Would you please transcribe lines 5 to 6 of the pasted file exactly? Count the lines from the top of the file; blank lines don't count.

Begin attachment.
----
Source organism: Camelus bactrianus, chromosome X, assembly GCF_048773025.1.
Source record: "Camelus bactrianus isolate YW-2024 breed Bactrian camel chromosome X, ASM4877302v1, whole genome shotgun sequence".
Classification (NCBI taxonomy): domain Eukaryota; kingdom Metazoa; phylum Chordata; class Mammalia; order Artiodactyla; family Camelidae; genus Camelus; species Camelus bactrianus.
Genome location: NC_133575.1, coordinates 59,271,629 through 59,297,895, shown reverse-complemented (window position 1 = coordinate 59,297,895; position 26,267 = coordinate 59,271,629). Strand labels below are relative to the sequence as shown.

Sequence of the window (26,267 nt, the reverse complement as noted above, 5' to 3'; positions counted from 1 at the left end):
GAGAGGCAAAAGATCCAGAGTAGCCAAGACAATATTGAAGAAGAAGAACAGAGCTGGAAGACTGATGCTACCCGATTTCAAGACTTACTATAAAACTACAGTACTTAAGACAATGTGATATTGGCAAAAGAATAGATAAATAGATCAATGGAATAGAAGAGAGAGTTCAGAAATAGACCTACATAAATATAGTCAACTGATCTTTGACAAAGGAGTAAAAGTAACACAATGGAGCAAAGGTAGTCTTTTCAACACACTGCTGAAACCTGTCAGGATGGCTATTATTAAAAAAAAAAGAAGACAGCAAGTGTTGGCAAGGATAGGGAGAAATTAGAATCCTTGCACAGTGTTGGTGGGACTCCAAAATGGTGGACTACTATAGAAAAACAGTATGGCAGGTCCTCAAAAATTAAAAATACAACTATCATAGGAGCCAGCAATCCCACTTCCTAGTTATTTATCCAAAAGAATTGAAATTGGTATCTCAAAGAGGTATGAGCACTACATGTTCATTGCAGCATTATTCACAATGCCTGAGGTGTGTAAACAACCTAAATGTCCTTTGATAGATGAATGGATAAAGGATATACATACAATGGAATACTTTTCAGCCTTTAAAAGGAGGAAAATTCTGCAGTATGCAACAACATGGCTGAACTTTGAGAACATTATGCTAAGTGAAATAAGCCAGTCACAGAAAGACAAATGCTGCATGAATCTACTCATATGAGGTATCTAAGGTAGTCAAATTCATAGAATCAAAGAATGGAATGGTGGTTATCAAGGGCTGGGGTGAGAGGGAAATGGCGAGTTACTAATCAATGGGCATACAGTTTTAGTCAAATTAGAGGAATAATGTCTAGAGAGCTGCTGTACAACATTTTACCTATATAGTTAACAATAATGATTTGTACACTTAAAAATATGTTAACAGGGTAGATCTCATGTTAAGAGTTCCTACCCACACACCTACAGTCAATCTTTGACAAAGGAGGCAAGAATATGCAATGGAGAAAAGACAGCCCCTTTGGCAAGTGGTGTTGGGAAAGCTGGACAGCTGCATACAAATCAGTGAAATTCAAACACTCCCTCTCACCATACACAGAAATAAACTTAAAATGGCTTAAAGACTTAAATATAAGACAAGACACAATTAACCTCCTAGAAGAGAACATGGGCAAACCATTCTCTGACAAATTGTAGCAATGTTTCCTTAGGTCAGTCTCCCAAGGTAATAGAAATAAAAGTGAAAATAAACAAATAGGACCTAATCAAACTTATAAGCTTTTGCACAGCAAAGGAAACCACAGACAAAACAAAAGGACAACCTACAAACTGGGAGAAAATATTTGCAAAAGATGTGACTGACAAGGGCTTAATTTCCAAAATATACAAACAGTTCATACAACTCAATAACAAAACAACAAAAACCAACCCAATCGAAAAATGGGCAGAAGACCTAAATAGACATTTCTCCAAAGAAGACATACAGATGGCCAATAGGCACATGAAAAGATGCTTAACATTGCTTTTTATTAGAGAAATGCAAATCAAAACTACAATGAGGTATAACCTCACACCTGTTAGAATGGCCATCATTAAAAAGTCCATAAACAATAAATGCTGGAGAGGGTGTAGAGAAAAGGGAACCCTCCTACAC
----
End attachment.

Sequence of the window (26,267 nt, the reverse complement as noted above, 5' to 3'; positions counted from 1 at the left end):
GAGAGGCAAAAGATCCAGAGTAGCCAAGACAATATTGAAGAAGAAGAACAGAGCTGGAAGACTGATGCTACCCGATTTCAAGACTTACTATAAAACTACAGTACTTAAGACAATGTGATATTGGCAAAAGAATAGATAAATAGATCAATGGAATAGAAGAGAGAGTTCAGAAATAGACCTACATAAATATAGTCAACTGATCTTTGACAAAGGAGTAAAAGTAACACAATGGAGCAAAGGTAGTCTTTTCAACACACTGCTGAAACCTGTCAGGATGGCTATTATTAAAAAAAAAAGAAGACAGCAAGTGTTGGCAAGGATAGGGAGAAATTAGAATCCTTGCACAGTGTTGGTGGGACTCCAAAATGGTGGACTACTATAGAAAAACAGTATGGCAGGTCCTCAAAAATTAAAAATACAACTATCATAGGAGCCAGCAATCCCACTTCCTAGTTATTTATCCAAAAGAATTGAAATTGGTATCTCAAAGAGGTATGAGCACTACATGTTCATTGCAGCATTATTCACAATGCCTGAGGTGTGTAAACAACCTAAATGTCCTTTGATAGATGAATGGATAAAGGATATACATACAATGGAATACTTTTCAGCCTTTAAAAGGAGGAAAATTCTGCAGTATGCAACAACATGGCTGAACTTTGAGAACATTATGCTAAGTGAAATAAGCCAGTCACAGAAAGACAAATGCTGCATGAATCTACTCATATGAGGTATCTAAGGTAGTCAAATTCATAGAATCAAAGAATGGAATGGTGGTTATCAAGGGCTGGGGTGAGAGGGAAATGGCGAGTTACTAATCAATGGGCATACAGTTTTAGTCAAATTAGAGGAATAATGTCTAGAGAGCTGCTGTACAACATTTTACCTATATAGTTAACAATAATGATTTGTACACTTAAAAATATGTTAACAGGGTAGATCTCATGTTAAGAGTTCCTACCCACACACCTACAGTCAATCTTTGACAAAGGAGGCAAGAATATGCAATGGAGAAAAGACAGCCCCTTTGGCAAGTGGTGTTGGGAAAGCTGGACAGCTGCATACAAATCAGTGAAATTCAAACACTCCCTCTCACCATACACAGAAATAAACTTAAAATGGCTTAAAGACTTAAATATAAGACAAGACACAATTAACCTCCTAGAAGAGAACATGGGCAAACCATTCTCTGACAAATTGTAGCAATGTTTCCTTAGGTCAGTCTCCCAAGGTAATAGAAATAAAAGTGAAAATAAACAAATAGGACCTAATCAAACTTATAAGCTTTTGCACAGCAAAGGAAACCACAGACAAAACAAAAGGACAACCTACAAACTGGGAGAAAATATTTGCAAAAGATGTGACTGACAAGGGCTTAATTTCCAAAATATACAAACAGTTCATACAACTCAATAACAAAACAACAAAAACCAACCCAATCGAAAAATGGGCAGAAGACCTAAATAGACATTTCTCCAAAGAAGACATACAGATGGCCAATAGGCACATGAAAAGATGCTTAACATTGCTTTTTATTAGAGAAATGCAAATCAAAACTACAATGAGGTATAACCTCACACCTGTTAGAATGGCCATCATTAAAAAGTCCATAAACAATAAATGCTGGAGAGGGTGTAGAGAAAAGGGAACCCTCCTACAC